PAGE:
Monthly Archives: June 2021

Over the sea to Skye

(Blog post written by Sally Tapp)

It’s amazing how time flies when you’re on fieldwork!

I have been on Skye for three weeks now (although it feels like about five minutes) and have settled into a lovely routine.

Firstly, to introduce myself. My name is Sally Tapp and I graduated from SMRU with a Master’s in Marine Mammal Science in 2013. Since then, I have worked in the marine conservation sector on a variety of different projects. It all started with a traineeship at Cumbria Wildlife Trust where I had the opportunity to live on Walney Island, just off the coast of Barrow-in-Furness, and study the colony of grey seals that live there. Following this, I headed to Aberdeen and the RSPB’s Dolphinwatch project, focussing on the east coast population of bottlenose dolphins that can be seen regularly at Aberdeen harbour. After that, back down south of the border I worked for Lancashire Wildlife Trust’s Living Seas Team on a long-term project to secure the designation and management of Marine Conservation Zones around England and Wales, with the aim of protecting vulnerable marine species and habitats and halting any further decline in the condition of our marine environment. Before starting my new role here with the Harbour Seal Decline Project, I was based at the Dove Marine Laboratory in Cullercoats, working for Newcastle University as their Marine Education Officer.

Now to the interesting part…. The photo ID data collection here on Skye is all done from a small wooden boat run by Dunvegan Castle. During the summer months they run a highly popular seal trip around the inner skerries of Loch Dunvegan, giving tourists the chance to get up close to the harbour seals and see these beautiful animals hauled out on the seaweed, and relaxing in a way that only seals can!

This is an ideal platform from which to collect photo ID data and in previous years we have been able to join a seal trip when there is room on the boat and collect the photo ID data as it tours around the skerries. Tourists have had the opportunity to find out about the project and view the photo ID catalogue to identify some of the seals they can see whilst out on the loch. This has been invaluable, and we are grateful to Dunvegan Castle and their wonderful boat skippers for allowing us to do this.

Due to the Covid-19 pandemic, this season has been a little different and the boats are not running for the tourists yet. Therefore, each day depending on tide times I head over to Dunvegan and am treated to my own private seal tour. This means I have the chance to carefully and systematically photograph every seal that we find hauled out on the skerries. Unlike on Orkney, where John has a huge amount of kit to carry around, I just swing my camera around my neck, climb aboard the boat and away we go!  I was a little nervous the first day we headed out in case I was swamped with seals, however, I was eased in gently as numbers were relatively low on my first few trips.

The seals here are very used to boats, particularly the Dunvegan boats, and are used to people passing by watching them. However, during the pandemic when the world shut down, the tourist boats here also stopped. This means that pups born last year (2020) have not had the same experience and the seals haven’t seen the boats for about a year and a half. Therefore, I was interested to see if this would affect their behaviour and how they would react to us approaching. For the first few surveys, the seals kept a careful eye on what we were doing, and they were clearly more nervous than they have been in previous years. This said, as the days have passed by, they are becoming more accustomed to us and are happy to remain hauled out.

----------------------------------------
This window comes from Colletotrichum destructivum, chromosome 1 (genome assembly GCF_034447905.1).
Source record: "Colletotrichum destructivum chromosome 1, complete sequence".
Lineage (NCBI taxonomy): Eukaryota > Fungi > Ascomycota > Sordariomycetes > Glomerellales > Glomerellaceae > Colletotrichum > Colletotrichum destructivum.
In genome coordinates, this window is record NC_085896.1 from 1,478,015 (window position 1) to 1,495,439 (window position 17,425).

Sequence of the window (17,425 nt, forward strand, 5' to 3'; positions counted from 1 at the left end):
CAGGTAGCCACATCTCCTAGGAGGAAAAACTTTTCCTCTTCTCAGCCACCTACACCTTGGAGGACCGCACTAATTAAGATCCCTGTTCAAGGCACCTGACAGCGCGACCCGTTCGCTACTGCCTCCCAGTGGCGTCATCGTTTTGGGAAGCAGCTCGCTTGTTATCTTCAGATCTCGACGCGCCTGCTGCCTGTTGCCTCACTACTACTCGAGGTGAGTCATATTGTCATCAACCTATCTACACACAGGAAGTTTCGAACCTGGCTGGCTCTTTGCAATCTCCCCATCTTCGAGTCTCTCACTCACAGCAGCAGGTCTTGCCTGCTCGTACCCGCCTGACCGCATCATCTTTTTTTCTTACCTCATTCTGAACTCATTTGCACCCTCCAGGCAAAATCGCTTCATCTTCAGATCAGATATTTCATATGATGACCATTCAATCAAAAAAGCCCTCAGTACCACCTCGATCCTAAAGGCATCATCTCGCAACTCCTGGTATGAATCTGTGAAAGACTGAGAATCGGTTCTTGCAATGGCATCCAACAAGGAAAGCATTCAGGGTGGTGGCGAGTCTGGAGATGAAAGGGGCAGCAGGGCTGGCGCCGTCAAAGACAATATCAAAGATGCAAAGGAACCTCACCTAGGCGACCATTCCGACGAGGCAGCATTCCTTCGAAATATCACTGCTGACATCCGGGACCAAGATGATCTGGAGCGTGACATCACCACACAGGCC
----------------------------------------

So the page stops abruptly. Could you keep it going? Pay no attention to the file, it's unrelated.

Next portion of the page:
The first week here was a bit frustrating as the weather was atrocious, with high winds cancelling a number of our trips. But by the second week the sun finally made an appearance and so did the first pup of the season. The pups arrive around mid-June each year like clockwork and this year’s first arrival was on Friday 18th June. Unfortunately, this year we can only go out on weekdays, so I was eagerly awaiting more pups on the Monday morning when I arrived at Dunvegan and I wasn’t disappointed. Many more pups had made an appearance over the weekend, the skerries were bustling with seals and the air was alive with the sound of mums calling for their pups and vice versa.

Sk558 and her new pup

The pups are born with their unique markings, so we can identify them from day one and watch them develop as the season continues. It’s nice to see very distinctive patterns in their pelage that will be useful in subsequent years to immediately know who we are looking at. This little pup born last week has a very identifiable star pattern on its forehead (I have nicknamed it Little Star) which will prove easily recognisable in the future.

Pup “Little star” with a clear star shaped patterb mark on its forehead. Easy to recognize!

We try to get photographs of mum-pup pairs whenever possible so that we can track the mothers through the years to see whether they produce a pup each year and, if possible to follow how long the pup stays associated with its mother during the pupping season. It is such a privilege to get to see the pups interacting with their mums and forming a bond. Watching them taking their first few swimming lessons is very special with mum constantly checking that her pup is doing well with a reassuring nuzzle.